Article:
Artist Dan McPharlin’s tribute to early synthesizers

Art by Dan McPharlin

Australian artist Dan McPharlin has a deep interest in the sci-fi scene. He’s works in 2D and 3D design and illustration ranges from portraits of infinite, unparalleled universes’ to maquetes of technological paraphernalia of endless languages, knobs of variant electrical frequencies, buzzing sounds and unreachable-by-head numbers of binary instructions.

His latest showcase is a set of hand-made miniature sculptures homaging the early electronic recording equipment and synthesizers that paved the way to the continuous evolution of sound manipulating apparatus. Framing matt-boards, paper, plastic sheets, strings and rubber bands, are the materials featured in the 3D compositions.

Back in May, art and culture magazine Juxtapoz highlighted McPharlin’s drawings of far-flung planets and surreal landscapes, which ended up as album art in music records of Prefuse 73 and Pretty Lights. Music and the complexity of what’s beyond our planet are concatenated in the Aussie’s artist portfolio.




Source: Juxtapoz

“BKWYA” by Wati Heru x Kashaka

Video by Tanner W. Jarman

“BKWYA”‘s really sticks to the mind and ears. It is a minimalistic, buzz-dragging beat by Brooklyn’s producer Kashaka followed by a drowsy, loose flow by also Brooklyneer emcee Wati Heru. This is the first single of Heru’s upcoming LP Dystopia FM, due March, and it sounds like a darkish night, unsettling night in NY’s most populous borough.

Source: Mass Appeal



What does it mean to be fresh dressed?

The answer lays back in the 1980’s as hip-hop, connected with b-boying and breakdancing, fostered a new cultural movement that shifted from the ghettos and slums to city center’s and worldwide.

Multinational clothing brands saw the earning’s potential of such movement and came closer to the people bonded to street culture. One those companies actually started giving out free clothing to the street kids so the brand could evolve with a linkage to hip-hop culture.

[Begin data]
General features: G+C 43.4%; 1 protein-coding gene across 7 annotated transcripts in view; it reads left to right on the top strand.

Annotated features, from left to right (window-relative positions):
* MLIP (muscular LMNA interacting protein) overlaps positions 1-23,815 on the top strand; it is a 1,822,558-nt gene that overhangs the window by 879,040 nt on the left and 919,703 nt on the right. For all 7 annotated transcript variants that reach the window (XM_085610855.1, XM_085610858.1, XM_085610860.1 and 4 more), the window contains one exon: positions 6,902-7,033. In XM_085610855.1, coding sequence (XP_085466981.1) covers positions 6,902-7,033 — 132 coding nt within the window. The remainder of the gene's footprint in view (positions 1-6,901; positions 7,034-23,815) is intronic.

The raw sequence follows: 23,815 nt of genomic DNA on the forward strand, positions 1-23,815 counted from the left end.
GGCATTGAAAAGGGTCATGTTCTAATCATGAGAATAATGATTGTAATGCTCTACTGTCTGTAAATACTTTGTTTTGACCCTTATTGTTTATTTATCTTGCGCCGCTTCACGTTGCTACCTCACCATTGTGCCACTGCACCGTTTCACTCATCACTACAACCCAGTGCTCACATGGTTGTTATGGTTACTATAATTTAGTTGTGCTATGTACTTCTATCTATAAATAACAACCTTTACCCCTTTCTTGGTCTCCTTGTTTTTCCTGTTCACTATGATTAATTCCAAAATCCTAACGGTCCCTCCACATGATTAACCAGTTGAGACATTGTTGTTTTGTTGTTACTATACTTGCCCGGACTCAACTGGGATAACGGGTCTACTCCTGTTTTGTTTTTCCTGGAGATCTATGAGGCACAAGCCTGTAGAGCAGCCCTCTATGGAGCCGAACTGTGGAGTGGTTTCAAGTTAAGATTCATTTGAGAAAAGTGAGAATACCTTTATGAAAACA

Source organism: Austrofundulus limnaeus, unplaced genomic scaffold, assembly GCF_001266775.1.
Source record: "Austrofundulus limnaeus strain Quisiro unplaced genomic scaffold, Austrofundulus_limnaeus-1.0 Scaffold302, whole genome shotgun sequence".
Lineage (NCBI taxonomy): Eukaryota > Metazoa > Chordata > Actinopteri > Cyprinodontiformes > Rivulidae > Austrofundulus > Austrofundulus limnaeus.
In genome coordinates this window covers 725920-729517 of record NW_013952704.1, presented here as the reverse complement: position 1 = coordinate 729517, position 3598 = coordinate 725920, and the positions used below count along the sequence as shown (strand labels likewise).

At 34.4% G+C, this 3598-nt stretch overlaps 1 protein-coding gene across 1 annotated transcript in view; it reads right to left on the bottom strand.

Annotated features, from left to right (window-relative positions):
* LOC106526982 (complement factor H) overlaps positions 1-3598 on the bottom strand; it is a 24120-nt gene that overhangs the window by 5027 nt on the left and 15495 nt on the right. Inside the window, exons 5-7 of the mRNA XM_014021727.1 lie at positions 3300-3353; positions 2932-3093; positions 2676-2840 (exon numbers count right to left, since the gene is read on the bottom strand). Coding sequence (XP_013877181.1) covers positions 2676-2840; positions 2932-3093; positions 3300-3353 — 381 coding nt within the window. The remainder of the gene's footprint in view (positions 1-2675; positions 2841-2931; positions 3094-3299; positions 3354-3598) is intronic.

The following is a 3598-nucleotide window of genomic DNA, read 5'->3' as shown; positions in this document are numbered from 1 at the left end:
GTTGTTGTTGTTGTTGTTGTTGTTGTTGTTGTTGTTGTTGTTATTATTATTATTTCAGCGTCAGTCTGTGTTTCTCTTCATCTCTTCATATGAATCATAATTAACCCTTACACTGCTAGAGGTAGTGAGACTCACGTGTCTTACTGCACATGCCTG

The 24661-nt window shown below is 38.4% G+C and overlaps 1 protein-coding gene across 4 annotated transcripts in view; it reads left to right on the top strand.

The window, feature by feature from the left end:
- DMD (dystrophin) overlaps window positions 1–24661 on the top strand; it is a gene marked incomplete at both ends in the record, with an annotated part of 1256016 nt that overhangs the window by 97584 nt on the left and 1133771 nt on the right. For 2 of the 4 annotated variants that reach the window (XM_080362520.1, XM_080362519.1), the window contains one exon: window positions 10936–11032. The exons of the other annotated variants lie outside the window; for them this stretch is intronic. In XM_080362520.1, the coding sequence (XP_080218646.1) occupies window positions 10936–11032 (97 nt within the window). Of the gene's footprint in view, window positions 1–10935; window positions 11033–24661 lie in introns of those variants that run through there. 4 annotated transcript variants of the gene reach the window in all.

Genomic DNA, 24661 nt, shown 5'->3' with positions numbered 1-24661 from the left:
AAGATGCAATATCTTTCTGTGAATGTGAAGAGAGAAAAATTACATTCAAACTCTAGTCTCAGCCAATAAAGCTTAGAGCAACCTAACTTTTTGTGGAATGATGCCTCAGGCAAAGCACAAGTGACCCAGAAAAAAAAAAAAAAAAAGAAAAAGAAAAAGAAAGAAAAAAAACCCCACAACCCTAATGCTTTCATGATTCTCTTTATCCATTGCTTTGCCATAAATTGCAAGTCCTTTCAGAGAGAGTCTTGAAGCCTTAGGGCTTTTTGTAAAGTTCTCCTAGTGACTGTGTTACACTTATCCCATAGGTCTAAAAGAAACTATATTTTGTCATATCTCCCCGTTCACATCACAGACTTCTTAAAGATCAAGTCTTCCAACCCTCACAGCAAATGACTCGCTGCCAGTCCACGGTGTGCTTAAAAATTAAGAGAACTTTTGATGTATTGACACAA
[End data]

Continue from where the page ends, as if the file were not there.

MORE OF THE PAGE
The history of fashion and hip-hop and it’s social evolution is the premise of graffiti historian, journalist and hip-hop analyst Sacha Jenkins documentary Fresh Dressed: The Revolution of Fashion Born On The Streets, which debuted last January in Sundance Film Festival.

The documentary features two-cents by Kanye West, Andre Leon Tally, Riccardo Tischi, Dapper Dan, from Harlem, and one of the founders of the Lo Lifes, Thurston Howell III.

The documentary will be aired on CNN in 2015.

Source: Mass Appeal

Ghostface Killah & BADBADNOTGOOD collaborative LP Sour Soul is out

Video by Rob Schroeder

There are musical collaborations that just sound perfect. From the top of my head, I point out Snoopzilla & Dãm-Funk; Mos Def & Talib Kweli (Black Star); MC Guru & DJ Premier (Gang Starr). Topping up the list is Sour Soul, the recent project that gathered in the same studio Wu-Tang Clan’s founder Ghostface Killah and Canadian futuristic-jazz trio BADBADNOTGOOD.

Ghostface Killah needs no introduction. Besides being a central figure on the New York’s hip-hop collective, he also mastered a couple of timeless long-plays – Ironman (1996) and Supreme Clientele (2000) -, totalled ten solo albums and kept on flowing with hip-hop’s own evolutions and transformations while keeping it’s origins. Teaming up with the unconstrained jazzy sound of BADBADNOTGOOD is proof of that: Sour Soul sounds both classic and futuristic and positions itself as yet another remarkable hip-hop collaboration.

Toronto’s BADBADNOTGOOD first came to my attention actually due to another teamwork with a rapper – Tyler, the Creator. They all joined forces around 2012 and put up online the Odd Future sessions, featuring jazzy covers of Tyler’s gems from his second album, Goblin. By the time of such collaboration, the trio – Matthew A. Tavares (keys), Chester Stone Hansen (bass), and Alex Sowinski (drums) – had self-released a couple of albums online. Next up came BBNG2 (2012); the production of tracks for The Man with the Iron Fists (2012), directed by also Wu-Tang member SZA; a production in Earl Sweatshirt’s Doris (2013); and concerts with Frank Ocean. Last year, the trio released another record – III (or BBNG3) – at a point when there was not away one could ignore their creativity and loosed rhythms. Sour Soul consummated the propensity of the trio to play with rappers and produce hip-hop progressive records.

In Sour Soul, Ghostaface Killah and BADBADNOTGOOD are joined by MF DOOM, Danny Brown and Slum Village’s Elzhi. The LP has been released by Lex Records and is now available to buy on every online platform.

C.D.M and Nidia Minaj debut releases on Príncipe Records